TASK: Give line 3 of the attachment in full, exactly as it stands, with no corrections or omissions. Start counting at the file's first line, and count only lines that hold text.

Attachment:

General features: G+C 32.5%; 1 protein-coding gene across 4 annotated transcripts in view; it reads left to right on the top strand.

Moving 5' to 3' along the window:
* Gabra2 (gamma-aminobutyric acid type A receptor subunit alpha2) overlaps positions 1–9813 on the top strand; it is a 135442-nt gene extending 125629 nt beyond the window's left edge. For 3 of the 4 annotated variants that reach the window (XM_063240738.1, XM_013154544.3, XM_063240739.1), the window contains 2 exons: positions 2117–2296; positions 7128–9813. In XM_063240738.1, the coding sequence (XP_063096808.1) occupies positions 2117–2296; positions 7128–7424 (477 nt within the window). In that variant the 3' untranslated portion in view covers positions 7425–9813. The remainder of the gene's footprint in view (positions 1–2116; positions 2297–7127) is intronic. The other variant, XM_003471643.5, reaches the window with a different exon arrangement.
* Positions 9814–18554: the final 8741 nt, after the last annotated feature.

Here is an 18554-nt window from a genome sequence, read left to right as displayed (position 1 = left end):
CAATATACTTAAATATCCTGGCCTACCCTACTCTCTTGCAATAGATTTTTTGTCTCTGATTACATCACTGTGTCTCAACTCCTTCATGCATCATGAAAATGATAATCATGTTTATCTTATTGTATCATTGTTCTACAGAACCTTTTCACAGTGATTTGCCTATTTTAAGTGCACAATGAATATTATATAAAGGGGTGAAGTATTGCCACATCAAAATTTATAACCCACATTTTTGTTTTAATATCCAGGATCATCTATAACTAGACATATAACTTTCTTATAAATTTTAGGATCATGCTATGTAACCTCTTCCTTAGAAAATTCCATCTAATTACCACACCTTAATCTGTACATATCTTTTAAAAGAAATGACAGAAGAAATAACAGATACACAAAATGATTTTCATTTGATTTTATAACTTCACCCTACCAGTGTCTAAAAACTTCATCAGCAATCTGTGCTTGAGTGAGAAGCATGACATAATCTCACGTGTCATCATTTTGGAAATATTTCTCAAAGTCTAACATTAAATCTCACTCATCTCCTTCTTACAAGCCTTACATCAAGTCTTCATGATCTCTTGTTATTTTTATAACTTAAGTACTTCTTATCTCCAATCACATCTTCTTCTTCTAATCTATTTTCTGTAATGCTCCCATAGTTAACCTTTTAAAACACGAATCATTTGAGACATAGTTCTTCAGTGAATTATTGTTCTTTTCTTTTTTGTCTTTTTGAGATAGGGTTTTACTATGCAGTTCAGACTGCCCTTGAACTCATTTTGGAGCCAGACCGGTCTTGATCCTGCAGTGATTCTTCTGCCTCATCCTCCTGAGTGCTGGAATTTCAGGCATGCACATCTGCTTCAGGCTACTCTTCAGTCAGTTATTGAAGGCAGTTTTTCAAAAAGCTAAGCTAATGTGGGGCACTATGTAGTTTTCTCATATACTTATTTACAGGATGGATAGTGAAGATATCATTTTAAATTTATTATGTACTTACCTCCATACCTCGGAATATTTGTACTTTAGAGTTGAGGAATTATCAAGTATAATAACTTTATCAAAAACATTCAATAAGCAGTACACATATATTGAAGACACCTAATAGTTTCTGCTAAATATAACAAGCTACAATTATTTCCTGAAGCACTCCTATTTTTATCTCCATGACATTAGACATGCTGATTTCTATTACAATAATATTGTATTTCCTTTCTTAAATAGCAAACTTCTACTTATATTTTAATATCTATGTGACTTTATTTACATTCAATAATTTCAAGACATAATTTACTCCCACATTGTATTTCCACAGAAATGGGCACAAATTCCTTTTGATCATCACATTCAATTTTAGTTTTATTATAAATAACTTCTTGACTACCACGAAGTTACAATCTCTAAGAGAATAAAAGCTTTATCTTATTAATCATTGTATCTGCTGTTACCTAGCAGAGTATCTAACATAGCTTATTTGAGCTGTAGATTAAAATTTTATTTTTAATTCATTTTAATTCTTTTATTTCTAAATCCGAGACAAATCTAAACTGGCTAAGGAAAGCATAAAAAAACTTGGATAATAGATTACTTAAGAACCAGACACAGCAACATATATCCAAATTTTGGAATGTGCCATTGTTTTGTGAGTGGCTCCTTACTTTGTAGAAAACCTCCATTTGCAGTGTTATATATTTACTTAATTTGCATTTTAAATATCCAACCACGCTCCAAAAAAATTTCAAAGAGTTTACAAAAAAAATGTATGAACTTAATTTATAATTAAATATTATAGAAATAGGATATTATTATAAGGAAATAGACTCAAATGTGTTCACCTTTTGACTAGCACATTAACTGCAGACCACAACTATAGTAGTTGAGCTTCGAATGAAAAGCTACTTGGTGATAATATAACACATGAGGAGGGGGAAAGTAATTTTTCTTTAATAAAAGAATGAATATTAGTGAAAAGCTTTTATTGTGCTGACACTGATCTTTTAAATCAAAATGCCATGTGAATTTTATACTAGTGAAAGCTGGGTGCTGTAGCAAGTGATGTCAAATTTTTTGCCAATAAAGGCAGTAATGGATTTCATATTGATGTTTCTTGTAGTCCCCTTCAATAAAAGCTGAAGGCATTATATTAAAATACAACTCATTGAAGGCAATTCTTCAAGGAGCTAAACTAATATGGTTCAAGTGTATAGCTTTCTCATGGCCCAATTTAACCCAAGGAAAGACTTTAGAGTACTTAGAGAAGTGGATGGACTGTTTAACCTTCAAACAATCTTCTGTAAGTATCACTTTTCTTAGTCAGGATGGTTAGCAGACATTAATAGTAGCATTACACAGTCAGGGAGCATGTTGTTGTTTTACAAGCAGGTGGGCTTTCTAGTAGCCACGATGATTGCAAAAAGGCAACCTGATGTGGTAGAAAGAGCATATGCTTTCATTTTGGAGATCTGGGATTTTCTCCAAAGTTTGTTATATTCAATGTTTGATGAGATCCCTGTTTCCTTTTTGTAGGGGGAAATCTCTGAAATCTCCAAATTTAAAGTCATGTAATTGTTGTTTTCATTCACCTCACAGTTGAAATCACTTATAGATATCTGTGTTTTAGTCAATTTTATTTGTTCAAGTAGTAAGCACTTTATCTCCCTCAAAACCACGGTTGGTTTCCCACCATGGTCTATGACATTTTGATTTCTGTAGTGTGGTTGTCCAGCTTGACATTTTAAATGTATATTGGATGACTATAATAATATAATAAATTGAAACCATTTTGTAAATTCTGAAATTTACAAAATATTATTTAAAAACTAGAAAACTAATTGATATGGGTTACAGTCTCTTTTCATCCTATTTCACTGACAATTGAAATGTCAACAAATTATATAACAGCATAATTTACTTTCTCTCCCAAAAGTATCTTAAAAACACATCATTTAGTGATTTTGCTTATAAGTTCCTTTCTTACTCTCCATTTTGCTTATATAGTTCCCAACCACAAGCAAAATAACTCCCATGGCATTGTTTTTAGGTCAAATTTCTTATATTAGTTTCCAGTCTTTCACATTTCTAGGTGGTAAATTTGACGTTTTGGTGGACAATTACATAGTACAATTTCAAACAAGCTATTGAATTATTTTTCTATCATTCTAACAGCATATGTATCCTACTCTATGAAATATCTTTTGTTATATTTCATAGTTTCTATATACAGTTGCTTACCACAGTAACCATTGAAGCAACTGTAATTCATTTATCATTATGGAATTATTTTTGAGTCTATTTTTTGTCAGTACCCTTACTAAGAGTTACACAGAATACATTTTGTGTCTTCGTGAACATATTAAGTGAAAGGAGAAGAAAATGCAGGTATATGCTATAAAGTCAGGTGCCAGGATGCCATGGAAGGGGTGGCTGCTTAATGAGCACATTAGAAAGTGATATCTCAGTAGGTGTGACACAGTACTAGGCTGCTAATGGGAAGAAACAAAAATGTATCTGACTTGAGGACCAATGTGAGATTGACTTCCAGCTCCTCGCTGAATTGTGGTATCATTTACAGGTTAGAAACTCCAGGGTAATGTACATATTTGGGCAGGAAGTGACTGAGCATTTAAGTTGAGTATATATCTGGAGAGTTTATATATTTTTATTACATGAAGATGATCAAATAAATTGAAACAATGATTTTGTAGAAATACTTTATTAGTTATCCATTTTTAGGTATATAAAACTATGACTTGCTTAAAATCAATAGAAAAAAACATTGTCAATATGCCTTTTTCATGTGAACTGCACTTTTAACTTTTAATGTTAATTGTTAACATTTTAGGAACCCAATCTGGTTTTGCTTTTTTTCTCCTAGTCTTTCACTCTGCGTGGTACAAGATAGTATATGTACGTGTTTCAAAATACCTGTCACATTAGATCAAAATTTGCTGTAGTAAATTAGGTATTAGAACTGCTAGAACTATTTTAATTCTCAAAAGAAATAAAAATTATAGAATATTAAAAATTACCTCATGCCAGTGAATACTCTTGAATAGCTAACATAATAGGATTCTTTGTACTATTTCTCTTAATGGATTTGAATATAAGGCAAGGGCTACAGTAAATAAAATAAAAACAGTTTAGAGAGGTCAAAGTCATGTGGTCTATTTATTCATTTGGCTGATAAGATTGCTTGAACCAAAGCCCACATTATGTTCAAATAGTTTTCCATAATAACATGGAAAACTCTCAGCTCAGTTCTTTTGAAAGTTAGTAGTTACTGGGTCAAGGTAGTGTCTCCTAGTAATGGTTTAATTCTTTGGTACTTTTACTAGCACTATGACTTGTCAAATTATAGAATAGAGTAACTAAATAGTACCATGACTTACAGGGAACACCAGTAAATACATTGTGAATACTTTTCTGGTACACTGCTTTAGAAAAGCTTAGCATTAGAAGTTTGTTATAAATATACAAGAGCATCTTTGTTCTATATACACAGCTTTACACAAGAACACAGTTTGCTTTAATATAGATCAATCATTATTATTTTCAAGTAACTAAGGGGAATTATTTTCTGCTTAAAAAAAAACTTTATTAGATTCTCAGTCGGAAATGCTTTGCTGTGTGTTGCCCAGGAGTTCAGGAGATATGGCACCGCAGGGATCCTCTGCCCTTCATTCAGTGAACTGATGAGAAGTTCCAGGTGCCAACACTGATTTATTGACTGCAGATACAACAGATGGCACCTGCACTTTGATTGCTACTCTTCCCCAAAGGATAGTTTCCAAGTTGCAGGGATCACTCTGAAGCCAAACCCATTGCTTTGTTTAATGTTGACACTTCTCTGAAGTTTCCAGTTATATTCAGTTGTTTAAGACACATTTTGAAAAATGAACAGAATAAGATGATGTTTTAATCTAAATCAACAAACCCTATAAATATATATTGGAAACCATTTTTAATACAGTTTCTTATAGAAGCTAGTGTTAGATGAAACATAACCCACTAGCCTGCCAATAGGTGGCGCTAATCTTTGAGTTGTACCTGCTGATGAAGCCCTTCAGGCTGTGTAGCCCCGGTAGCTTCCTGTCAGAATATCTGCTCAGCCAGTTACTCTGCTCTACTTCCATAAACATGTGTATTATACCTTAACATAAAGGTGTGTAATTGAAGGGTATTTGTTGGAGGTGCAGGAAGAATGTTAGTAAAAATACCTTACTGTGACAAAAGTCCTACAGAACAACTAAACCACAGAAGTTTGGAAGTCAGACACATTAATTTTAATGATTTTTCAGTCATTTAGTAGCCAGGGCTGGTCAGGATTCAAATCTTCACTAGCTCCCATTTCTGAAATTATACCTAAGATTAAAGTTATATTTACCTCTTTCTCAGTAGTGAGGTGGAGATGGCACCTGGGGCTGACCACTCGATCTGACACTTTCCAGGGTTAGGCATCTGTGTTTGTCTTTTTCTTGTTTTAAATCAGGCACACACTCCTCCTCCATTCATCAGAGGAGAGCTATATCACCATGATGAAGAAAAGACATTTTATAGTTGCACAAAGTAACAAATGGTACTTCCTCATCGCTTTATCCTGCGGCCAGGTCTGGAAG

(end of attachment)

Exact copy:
* Gabra2 (gamma-aminobutyric acid type A receptor subunit alpha2) overlaps positions 1–9813 on the top strand; it is a 135442-nt gene extending 125629 nt beyond the window's left edge. For 3 of the 4 annotated variants that reach the window (XM_063240738.1, XM_013154544.3, XM_063240739.1), the window contains 2 exons: positions 2117–2296; positions 7128–9813. In XM_063240738.1, the coding sequence (XP_063096808.1) occupies positions 2117–2296; positions 7128–7424 (477 nt within the window). In that variant the 3' untranslated portion in view covers positions 7425–9813. The remainder of the gene's footprint in view (positions 1–2116; positions 2297–7127) is intronic. The other variant, XM_003471643.5, reaches the window with a different exon arrangement.